Health Professionals and Learners - Accessing Disability Support

If you’re disabled, or have a disability, learning difference, or long term health condition (including long-term effects of COVID-19 and mental health conditions), you may be able to access additional support that will enable you to equitably access your education and employment in healthcare.

We know that the process of applying for, and accessing, the support you deserve can feel a little confusing and overwhelming. But with our guides, we’ve broken down the process so you know what to do and when.

Throughout your life, you will be entitled to the same, or very similar support, but it may come from different sources.

A graphic illustration of three people in an office setting. Two are standing, and one is sitting in a wheelchair.

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If you are registered on a university course and receiving a student loan through Student Finance England or an NHS Student Bursary, you should be able to receive support through Disabled Students’ Allowance (DSA). Find out more about the DSA, and how to apply, with our Find Your Way through the DSA guide.

Find your way through the DSA

If you are in employment, or searching for a job, you should be entitled to an Access to Work grant from the government. Find out more about the Access to Work scheme, and how to apply, with our Find Your Way through Access to Work guide.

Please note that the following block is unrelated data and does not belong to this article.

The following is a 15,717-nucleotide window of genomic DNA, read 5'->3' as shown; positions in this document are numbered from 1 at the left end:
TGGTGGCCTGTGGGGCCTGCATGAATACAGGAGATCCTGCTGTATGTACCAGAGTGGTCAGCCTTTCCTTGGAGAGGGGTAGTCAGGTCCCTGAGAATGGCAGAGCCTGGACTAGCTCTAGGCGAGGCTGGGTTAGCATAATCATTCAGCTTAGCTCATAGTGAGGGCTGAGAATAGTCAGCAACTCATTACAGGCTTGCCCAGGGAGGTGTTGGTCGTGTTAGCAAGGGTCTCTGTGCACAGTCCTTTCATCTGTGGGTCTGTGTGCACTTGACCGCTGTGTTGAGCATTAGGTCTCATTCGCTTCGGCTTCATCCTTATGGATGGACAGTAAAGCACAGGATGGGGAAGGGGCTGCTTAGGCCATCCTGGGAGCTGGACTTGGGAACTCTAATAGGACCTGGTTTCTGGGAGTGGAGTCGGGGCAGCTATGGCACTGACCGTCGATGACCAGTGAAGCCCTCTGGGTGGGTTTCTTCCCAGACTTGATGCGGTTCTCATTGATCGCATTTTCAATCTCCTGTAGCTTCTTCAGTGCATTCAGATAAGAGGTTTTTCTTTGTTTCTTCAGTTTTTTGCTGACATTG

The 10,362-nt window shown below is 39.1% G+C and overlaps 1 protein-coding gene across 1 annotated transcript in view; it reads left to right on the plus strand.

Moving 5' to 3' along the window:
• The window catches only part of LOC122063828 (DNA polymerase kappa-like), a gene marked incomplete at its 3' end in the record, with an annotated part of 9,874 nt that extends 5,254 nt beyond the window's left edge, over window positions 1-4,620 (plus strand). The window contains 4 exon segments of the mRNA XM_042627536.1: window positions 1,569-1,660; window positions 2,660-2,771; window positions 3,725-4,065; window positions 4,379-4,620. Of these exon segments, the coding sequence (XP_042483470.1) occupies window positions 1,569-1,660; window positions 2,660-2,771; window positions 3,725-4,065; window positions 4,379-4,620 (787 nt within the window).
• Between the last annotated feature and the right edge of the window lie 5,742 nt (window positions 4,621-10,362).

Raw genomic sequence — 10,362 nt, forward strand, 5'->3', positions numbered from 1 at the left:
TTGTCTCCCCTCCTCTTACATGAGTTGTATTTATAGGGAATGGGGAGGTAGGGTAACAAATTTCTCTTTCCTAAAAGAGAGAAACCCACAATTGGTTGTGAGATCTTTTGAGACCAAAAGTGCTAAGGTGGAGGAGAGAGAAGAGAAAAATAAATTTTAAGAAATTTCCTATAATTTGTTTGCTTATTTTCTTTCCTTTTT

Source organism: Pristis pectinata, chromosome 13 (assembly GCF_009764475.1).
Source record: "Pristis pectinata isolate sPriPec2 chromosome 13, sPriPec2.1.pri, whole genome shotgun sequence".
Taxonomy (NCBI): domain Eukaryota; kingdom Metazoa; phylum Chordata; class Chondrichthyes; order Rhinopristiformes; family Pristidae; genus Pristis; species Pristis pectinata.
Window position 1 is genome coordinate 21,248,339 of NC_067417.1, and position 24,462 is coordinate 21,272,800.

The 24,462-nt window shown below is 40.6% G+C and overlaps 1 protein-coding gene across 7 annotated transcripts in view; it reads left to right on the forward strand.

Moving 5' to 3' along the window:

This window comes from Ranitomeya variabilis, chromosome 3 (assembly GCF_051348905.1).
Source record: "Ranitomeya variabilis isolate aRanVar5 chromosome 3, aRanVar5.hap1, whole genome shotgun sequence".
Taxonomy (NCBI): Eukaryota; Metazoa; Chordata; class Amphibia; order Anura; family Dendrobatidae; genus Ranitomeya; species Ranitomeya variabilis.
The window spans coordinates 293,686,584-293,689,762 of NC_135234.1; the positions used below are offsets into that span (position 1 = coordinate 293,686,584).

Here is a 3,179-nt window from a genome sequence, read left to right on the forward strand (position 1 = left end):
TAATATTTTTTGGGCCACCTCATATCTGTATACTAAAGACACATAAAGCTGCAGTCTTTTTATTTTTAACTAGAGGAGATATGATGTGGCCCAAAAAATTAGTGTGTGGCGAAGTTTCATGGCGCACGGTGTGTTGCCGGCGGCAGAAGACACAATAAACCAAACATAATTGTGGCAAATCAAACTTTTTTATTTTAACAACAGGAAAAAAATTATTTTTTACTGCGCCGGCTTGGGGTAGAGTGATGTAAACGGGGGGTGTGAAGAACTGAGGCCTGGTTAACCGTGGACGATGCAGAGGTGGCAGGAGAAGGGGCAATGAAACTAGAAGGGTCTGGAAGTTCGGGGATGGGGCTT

Find your way through Access to Work

In partnership with NHS Health Education England Logo

Want to find out more?

In our Finding Your Way video series, we meet with people from Health Education England who have lived experience, expertise and passion in inclusive healthcare education.

Professor Elizabeth Hughes MBE, Deputy Medical Director (Undergraduate Education) at Health Education England and a Disability Champion, discusses the value of disabled people’s voices and her experiences of Access to Work.

Cherina Darrell, Regional Diversity, Inclusion and Participation Manager for East of England at HEE, discusses the attitudinal barriers faced by disabled people, microaggressions, and intersectionality in healthcare.